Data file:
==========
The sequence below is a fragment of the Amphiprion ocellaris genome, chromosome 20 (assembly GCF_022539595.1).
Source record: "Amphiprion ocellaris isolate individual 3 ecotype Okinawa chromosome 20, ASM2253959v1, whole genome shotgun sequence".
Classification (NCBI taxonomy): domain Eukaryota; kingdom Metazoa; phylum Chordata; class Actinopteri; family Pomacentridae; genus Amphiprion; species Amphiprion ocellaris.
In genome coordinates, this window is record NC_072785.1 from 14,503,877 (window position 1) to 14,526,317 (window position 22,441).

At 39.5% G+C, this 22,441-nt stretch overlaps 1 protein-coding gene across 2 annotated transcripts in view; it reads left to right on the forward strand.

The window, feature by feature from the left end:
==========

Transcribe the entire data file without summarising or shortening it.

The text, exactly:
The sequence below is a fragment of the Amphiprion ocellaris genome, chromosome 20 (assembly GCF_022539595.1).
Source record: "Amphiprion ocellaris isolate individual 3 ecotype Okinawa chromosome 20, ASM2253959v1, whole genome shotgun sequence".
Classification (NCBI taxonomy): domain Eukaryota; kingdom Metazoa; phylum Chordata; class Actinopteri; family Pomacentridae; genus Amphiprion; species Amphiprion ocellaris.
In genome coordinates, this window is record NC_072785.1 from 14,503,877 (window position 1) to 14,526,317 (window position 22,441).

At 39.5% G+C, this 22,441-nt stretch overlaps 1 protein-coding gene across 2 annotated transcripts in view; it reads left to right on the forward strand.

The window, feature by feature from the left end: